A good bedtime story can help your kids relax and fall asleep faster at night, but choosing the right one can be difficult if you don’t know what to look for.
What makes one story more effective than another? Is it the length? The plot? The number of characters?
Luckily, there are plenty of great bedtime stories for kids out there, and with this list of the 10 best bedtime stories for kids to help them sleep, you’ll be able to quickly pick out exactly what you need in order to help your children drift off into dreamland faster every night.
Classic Bedtime Stories for kids
Some of the best bedtime stories for kids are classics that have been told for generations.
These stories often have a moral lesson or teach a life lesson. Other popular bedtime stories include those that are funny, sweet, or short.
Short bedtime stories are often the best for young children who have a short attention span. Whatever type of story you choose, make sure it is one that your child will enjoy and can relate to.
One of the most popular bedtime stories for kids is “The Tortoise and the Hare”. This story teaches children that it’s important to never give up and to always try their best.
Here’s the list of 10 fun bedtime stories.
1) Oh The places you’ll go – by Dr. Seuss
A wonderful story by Dr. Seuss called Oh, the Places You’ll Go! For mindful children, this is the perfect bedtime story.
With his trademark humorous verse and whimsical illustrations, Dr. Seuss tackles life’s ups and downs, from soaring to high heights and seeing great sights.
In spite of challenges, readers are encouraged to find success within themselves. A timeless favorite and the perfect gift for someone starting a new phase of life!
It is a classic book loved by generations of families that shows young (or adult!) readers what life is like, what they can expect as they grow older, and how to live a joyous and thankful life with ambition, gratitude, and kindness.
There will be good times, and there will be challenges. There may be people you don’t expect to meet or streets you don’t feel are right for you to walk on.
The most wonderful things may happen to you if you fall in love. However, the most important thing is that you have a choice: your brain.
As if you were walking in your own shoes. No matter where you choose to go, you can steer yourself.
A familiar Dr. Seuss rhythm, along with crazy illustrations, will delight children.
In addition, it is a book that can be used again and again by parents and their children to discuss difficult times, growing up, and finding a place in the world.
The book is deeply philosophical and would make an ideal gift for new parents or parents-to-be.
2) The Velveteen Rabbit
Young readers have enjoyed The Velveteen Rabbit since it was published in 1922.
The story is about a young boy who receives a stuffed rabbit for Christmas. The rabbit becomes a real rabbit after he befriends other nursery toys.
The boy eventually becomes ill and needs to be relocated; his room is then disinfected, and all his toys are thrown away, including the velveteen rabbit.
After the rabbit sheds a real tear, a fairy appears and turns him into a real rabbit.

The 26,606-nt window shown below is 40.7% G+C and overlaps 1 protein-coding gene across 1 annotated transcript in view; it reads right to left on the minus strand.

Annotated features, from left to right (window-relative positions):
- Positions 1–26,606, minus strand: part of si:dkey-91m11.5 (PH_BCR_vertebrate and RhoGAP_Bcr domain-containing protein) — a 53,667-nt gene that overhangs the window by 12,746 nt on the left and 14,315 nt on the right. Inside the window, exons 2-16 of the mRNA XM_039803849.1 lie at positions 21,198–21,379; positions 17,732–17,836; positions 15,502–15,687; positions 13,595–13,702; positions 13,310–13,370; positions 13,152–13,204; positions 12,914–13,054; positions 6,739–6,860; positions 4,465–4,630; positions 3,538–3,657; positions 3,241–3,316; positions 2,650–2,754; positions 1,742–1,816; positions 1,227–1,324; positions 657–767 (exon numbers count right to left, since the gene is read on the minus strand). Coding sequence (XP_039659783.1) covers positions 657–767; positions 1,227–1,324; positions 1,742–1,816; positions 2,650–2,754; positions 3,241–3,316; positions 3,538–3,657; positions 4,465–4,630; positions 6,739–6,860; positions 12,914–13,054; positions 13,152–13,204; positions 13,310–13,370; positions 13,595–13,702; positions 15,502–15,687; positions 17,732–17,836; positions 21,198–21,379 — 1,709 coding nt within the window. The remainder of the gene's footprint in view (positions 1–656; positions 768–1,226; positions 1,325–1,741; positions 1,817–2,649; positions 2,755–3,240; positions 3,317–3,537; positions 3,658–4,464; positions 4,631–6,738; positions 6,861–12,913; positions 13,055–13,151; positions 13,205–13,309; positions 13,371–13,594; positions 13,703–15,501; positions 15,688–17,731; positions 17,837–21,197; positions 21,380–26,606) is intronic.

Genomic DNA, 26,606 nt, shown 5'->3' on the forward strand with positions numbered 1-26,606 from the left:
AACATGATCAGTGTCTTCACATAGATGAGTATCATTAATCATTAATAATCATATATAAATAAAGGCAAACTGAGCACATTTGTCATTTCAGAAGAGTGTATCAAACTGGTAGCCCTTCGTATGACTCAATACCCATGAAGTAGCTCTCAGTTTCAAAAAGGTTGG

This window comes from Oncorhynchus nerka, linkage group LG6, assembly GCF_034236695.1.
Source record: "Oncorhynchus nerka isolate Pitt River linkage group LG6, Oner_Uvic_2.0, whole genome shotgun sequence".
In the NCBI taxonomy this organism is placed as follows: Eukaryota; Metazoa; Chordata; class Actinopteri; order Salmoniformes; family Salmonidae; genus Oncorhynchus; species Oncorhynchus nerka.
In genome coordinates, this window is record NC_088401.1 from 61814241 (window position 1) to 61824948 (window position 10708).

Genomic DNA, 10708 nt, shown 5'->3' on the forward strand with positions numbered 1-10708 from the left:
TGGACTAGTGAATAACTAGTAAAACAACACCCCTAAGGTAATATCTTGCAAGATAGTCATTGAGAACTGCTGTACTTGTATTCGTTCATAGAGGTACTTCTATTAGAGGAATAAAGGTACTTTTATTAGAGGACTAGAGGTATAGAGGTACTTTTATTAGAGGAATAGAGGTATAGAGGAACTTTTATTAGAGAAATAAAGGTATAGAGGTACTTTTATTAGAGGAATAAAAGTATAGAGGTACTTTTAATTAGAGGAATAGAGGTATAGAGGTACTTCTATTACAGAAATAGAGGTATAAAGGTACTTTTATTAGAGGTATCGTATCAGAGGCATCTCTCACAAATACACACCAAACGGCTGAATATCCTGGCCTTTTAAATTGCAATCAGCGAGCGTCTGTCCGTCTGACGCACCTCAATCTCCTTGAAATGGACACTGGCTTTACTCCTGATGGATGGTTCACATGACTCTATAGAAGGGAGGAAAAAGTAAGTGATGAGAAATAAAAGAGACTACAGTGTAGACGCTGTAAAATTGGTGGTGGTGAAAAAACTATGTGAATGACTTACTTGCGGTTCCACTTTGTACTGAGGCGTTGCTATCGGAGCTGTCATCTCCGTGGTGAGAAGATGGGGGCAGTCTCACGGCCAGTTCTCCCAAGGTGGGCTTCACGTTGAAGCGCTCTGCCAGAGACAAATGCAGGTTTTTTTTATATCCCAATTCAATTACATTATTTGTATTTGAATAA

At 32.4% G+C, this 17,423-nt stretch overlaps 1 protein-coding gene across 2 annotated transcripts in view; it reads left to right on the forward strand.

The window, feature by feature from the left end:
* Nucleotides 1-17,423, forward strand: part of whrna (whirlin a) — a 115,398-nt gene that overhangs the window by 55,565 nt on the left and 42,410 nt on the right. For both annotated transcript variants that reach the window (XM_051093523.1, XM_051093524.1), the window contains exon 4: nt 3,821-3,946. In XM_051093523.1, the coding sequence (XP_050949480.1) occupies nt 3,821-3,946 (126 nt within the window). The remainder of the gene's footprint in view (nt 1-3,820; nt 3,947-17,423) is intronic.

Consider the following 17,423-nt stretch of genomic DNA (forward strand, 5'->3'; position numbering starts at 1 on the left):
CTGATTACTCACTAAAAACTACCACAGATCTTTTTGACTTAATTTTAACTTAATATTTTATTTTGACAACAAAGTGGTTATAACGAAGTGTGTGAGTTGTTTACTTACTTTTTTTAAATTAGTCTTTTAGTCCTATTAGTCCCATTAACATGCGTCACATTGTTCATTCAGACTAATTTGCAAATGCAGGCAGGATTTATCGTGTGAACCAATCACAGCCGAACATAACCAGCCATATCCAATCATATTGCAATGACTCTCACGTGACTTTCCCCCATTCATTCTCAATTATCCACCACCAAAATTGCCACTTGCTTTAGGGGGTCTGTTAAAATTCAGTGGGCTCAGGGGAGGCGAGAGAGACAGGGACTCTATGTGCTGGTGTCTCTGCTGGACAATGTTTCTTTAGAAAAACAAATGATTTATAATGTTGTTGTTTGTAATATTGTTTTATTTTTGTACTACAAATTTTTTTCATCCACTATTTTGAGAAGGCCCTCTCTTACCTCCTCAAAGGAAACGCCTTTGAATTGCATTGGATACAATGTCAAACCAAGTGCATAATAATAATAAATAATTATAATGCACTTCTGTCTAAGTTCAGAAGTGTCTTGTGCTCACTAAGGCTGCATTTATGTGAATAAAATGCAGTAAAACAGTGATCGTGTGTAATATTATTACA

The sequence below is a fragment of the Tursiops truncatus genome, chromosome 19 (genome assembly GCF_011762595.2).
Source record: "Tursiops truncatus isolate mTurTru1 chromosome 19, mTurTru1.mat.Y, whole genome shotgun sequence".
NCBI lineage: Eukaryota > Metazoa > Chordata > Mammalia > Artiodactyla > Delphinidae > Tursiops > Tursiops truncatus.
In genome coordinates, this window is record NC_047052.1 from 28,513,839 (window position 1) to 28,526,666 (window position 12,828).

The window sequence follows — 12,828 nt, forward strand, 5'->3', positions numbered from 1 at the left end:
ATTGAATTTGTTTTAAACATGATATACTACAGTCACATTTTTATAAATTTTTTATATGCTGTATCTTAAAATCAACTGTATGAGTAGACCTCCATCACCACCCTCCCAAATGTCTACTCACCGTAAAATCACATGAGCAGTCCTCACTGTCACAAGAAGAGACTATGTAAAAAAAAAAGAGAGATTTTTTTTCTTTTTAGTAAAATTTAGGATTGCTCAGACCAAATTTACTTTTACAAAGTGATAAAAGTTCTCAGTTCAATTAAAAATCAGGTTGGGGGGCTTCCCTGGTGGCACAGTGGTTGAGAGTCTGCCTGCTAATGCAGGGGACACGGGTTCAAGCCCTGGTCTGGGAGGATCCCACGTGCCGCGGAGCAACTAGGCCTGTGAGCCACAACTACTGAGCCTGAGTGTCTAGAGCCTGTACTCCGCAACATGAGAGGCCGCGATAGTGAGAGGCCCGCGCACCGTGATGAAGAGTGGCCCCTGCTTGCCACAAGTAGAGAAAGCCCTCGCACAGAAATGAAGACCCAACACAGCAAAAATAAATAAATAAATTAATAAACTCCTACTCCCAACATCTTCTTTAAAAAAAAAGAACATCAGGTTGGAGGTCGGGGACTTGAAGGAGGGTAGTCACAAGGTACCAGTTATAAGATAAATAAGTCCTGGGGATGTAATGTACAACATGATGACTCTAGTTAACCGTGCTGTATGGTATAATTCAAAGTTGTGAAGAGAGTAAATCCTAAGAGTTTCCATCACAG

The National Education Association named the book one of its “Teachers’ Top 100 Books for Children” in 2007.
Throughout this elegant, affordable edition you will find beautiful illustrations by William Nicholson, the original illustrator.
Young readers will be immersed in this captivating story through each image accompanying the text.
Since its original publication, “The Velveteen Rabbit” has been reprinted hundreds of times, letting young readers discover the power of friendship, love, and being honest with oneself.
3) Corduroy – By Don Freeman
Even today, Corduroy, Don Freeman’s iconic character, remains as popular as he was in 1968. Generation after generation of young readers has been captivated by this story about a small teddy bear waiting for a child’s friendship on a department store shelf.
The classic children’s story Corduroy raises questions about a variety of issues we encounter in our every day lives, including materialism, friendship, and belonging, while allowing children to identify their own feelings as well.
Teddy bear Corduroy encounters the same struggles humans do throughout their lifetimes.
From an early age, children can benefit from this simple and popular storybook that teaches them valuable lessons.
As a result of Corduroy, children have many opportunities to discuss important topics that they can relate to their everyday lives.
Since children experience the desire for material possessions, friends, and a sense of belonging from an early age, the topic raises a number of questions and can create a discussion that children can easily relate to.
Children can learn valuable life lessons while having fun with Corduroy.
4) The Gruffalo– By Julia Donaldson
This rhyming tale is about a clever little mouse and a monster.
Mouse meets foxes, owls, and snakes in the woods who all want to eat him!
In order to scare his enemies, the mouse invents tales of a Gruffalo while walking through a dangerous forest – well for a mouse that is.
But will the Gruffalo scare away his enemies? Silly you, the Gruffalo does not exist. Or does he?
When the little mouse meets a real Gruffalo, imagine his surprise! A clever story, that captivates a wide age range of young children.
Preschoolers will enjoy the sturdy pages and cozy trim of this rhyming read-aloud.
5) Paddington Bear – Michael Bond
This classic novel is about the famous bear Paddington, who is now a movie star on the big screen!
The Browns met Paddington Bear at Paddington Station after traveling all the way from Peru. Life has never been the same for them since then.
When Paddington is involved, ordinary things become extraordinary.